Big Time Rush (2012)
A film by Liane Lang, Stella Flatten and Jon Klein
Screening at Babylon Cinema, Berlin Mitte, 2 June 2012, from 6.30pm as part of Flights Of Fancy, next showings will be at Site Gallery, Sheffield in 2012 and at Tegel Airport and the Baylon Cinema if and when it actually closes in 2013.
Big Time Rush is inspired by the fascination for airplanes and the live timing device of an airport for people living in its direct proximity. The film highlights the user groups of an airport outside its fences and standardised travel sequences in the process of flying. Planespotters, residents, lovers, animals. The parallel life outside the airport walls functions as precise and attentive to flight schedules and its routines as inside the terminals. In their habitus of control and participation these users form the space with their rituals and create a feeling of belonging. This film has stripped the plane journey, from Heathrow to Tegel and back again, of human inhabitants. What remains is a haunted nowhere, reached and observed only by the inanimate. Before you can see the airplane you can long hear the roar of its engines. When you see the lights and the ‚Kutschi’, short for Kurt-Schuhmacher Platz, is dominated for seconds by the noise and wind of the landing airplane. The awesome power of the machine is tangible and its reverberations temporarily inhabit the surroundings bodies and objects, a consummation. The arriving and departing airplanes turn into projection points for people’s fugitive feelings, nourished by the possibility of escaping daily life and stepping aboard an uncertain adventure. The spotters meeting point at Tegel is scrawled with emotional graffiti, a space for deep emotions in this elusive spot. The film already implies the future absence of Tegel airport as a defining element around which life has been organised and how it might face the silent void.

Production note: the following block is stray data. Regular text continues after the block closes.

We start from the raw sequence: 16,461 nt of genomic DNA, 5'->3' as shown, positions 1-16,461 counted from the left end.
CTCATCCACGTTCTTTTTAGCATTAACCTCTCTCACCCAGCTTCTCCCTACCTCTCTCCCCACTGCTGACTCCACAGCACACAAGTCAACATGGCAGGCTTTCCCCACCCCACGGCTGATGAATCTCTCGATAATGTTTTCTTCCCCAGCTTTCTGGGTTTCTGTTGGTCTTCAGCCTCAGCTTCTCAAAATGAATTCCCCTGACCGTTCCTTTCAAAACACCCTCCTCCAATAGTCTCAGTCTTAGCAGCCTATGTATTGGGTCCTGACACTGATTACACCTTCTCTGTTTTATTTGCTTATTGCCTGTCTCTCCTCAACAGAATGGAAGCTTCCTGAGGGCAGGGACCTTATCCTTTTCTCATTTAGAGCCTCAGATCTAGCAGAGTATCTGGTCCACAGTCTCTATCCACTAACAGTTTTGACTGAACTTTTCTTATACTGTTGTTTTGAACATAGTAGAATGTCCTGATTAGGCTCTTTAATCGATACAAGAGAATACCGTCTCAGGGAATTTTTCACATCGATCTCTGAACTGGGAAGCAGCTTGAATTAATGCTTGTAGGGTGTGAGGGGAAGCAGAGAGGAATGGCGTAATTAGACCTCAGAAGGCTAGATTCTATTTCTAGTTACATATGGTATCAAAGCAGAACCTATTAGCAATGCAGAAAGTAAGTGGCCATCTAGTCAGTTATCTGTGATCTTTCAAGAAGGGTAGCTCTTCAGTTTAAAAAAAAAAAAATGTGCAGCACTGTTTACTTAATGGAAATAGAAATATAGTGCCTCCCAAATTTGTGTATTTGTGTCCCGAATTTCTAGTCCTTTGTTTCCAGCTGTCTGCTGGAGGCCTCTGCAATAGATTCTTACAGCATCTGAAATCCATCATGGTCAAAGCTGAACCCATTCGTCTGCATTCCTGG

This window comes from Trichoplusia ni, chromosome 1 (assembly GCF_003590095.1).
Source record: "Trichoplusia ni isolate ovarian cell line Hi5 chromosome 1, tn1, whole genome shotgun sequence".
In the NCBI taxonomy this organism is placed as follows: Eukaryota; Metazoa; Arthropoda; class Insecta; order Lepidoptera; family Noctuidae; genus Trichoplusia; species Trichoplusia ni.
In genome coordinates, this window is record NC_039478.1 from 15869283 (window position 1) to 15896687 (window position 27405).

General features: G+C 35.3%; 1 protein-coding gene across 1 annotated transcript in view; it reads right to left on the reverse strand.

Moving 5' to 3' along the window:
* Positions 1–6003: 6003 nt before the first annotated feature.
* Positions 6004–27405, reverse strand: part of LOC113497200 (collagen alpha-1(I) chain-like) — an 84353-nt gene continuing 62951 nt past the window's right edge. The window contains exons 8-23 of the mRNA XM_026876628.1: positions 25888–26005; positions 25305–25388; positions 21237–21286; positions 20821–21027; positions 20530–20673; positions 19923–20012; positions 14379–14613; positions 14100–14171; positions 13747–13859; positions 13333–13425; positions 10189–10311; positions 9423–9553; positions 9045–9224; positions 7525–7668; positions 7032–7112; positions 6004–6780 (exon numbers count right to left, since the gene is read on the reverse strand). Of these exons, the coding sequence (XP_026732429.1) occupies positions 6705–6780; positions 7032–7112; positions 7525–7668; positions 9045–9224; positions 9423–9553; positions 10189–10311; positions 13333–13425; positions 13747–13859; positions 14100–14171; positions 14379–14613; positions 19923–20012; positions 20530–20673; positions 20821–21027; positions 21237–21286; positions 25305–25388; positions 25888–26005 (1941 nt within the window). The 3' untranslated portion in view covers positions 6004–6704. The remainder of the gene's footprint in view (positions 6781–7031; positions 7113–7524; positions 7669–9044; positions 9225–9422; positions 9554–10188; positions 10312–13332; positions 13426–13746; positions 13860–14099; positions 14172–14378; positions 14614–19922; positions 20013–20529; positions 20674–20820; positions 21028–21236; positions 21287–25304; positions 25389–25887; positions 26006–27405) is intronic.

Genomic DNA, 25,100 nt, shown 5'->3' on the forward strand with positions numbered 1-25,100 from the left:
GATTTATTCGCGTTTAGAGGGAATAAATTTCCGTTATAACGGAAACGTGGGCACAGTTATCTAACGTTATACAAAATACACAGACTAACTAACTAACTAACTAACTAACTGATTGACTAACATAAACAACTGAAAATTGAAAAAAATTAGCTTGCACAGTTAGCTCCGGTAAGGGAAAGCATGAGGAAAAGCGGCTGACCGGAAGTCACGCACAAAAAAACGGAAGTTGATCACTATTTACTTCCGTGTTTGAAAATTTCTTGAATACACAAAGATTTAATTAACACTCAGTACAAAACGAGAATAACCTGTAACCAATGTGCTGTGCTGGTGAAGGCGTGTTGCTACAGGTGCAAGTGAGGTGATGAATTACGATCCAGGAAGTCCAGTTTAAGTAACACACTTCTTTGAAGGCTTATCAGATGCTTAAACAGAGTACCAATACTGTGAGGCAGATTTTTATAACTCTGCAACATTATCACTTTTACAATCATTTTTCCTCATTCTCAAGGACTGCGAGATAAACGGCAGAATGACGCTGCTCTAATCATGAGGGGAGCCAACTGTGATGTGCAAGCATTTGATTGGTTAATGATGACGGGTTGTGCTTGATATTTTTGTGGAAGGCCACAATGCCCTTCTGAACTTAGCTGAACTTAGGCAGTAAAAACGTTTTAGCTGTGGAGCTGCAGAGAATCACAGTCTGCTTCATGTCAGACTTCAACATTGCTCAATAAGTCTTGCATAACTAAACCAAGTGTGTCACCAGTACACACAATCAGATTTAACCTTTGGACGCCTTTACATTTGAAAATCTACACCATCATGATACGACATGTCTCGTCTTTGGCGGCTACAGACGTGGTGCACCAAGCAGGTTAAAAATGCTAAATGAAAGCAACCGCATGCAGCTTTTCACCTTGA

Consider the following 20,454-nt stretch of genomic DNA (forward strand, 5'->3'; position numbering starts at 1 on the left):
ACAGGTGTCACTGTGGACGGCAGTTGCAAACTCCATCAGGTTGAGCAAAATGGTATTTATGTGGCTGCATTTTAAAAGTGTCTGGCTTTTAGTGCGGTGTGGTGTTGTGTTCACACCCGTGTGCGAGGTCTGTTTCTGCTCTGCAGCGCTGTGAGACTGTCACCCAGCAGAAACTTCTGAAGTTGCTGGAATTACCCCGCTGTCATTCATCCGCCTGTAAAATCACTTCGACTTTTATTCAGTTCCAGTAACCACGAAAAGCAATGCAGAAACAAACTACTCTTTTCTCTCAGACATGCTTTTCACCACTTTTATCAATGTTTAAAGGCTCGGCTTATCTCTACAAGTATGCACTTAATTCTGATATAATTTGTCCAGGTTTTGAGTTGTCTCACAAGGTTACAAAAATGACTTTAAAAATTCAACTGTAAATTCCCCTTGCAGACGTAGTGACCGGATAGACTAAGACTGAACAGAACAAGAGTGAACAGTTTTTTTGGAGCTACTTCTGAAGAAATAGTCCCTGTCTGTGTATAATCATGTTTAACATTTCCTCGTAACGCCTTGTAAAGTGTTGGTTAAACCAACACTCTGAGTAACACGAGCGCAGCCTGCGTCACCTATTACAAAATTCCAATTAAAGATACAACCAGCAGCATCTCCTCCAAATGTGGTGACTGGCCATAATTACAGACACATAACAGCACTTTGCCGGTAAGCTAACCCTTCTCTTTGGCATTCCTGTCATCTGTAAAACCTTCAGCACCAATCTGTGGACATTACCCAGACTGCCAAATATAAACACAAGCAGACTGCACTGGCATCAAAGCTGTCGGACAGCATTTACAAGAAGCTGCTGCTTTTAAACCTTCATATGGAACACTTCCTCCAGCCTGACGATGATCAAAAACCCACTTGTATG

Excerpt 1.5 min (Total duration 10 minutes)